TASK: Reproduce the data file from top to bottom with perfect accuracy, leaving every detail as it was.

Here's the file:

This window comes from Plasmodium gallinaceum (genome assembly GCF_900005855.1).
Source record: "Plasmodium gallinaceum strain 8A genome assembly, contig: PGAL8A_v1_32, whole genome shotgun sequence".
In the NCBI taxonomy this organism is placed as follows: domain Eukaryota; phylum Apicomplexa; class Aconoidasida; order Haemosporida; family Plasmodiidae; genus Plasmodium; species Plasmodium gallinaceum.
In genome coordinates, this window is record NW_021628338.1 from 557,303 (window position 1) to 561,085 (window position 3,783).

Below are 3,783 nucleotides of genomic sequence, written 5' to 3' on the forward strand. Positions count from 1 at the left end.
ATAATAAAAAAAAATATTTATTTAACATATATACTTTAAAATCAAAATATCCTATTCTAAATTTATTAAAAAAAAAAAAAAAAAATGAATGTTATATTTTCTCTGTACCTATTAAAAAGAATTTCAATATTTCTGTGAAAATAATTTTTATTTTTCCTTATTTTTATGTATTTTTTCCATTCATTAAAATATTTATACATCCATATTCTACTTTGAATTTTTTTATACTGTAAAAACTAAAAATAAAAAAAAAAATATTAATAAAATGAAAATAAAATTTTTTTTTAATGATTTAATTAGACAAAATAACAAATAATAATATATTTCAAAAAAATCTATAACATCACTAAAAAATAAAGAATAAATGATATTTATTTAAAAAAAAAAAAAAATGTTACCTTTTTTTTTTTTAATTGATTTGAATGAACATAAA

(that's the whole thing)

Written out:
This window comes from Plasmodium gallinaceum (genome assembly GCF_900005855.1).
Source record: "Plasmodium gallinaceum strain 8A genome assembly, contig: PGAL8A_v1_32, whole genome shotgun sequence".
In the NCBI taxonomy this organism is placed as follows: domain Eukaryota; phylum Apicomplexa; class Aconoidasida; order Haemosporida; family Plasmodiidae; genus Plasmodium; species Plasmodium gallinaceum.
In genome coordinates, this window is record NW_021628338.1 from 557,303 (window position 1) to 561,085 (window position 3,783).

Below are 3,783 nucleotides of genomic sequence, written 5' to 3' on the forward strand. Positions count from 1 at the left end.
ATAATAAAAAAAAATATTTATTTAACATATATACTTTAAAATCAAAATATCCTATTCTAAATTTATTAAAAAAAAAAAAAAAAAATGAATGTTATATTTTCTCTGTACCTATTAAAAAGAATTTCAATATTTCTGTGAAAATAATTTTTATTTTTCCTTATTTTTATGTATTTTTTCCATTCATTAAAATATTTATACATCCATATTCTACTTTGAATTTTTTTATACTGTAAAAACTAAAAATAAAAAAAAAAATATTAATAAAATGAAAATAAAATTTTTTTTTAATGATTTAATTAGACAAAATAACAAATAATAATATATTTCAAAAAAATCTATAACATCACTAAAAAATAAAGAATAAATGATATTTATTTAAAAAAAAAAAAAAATGTTACCTTTTTTTTTTTTAATTGATTTGAATGAACATAAA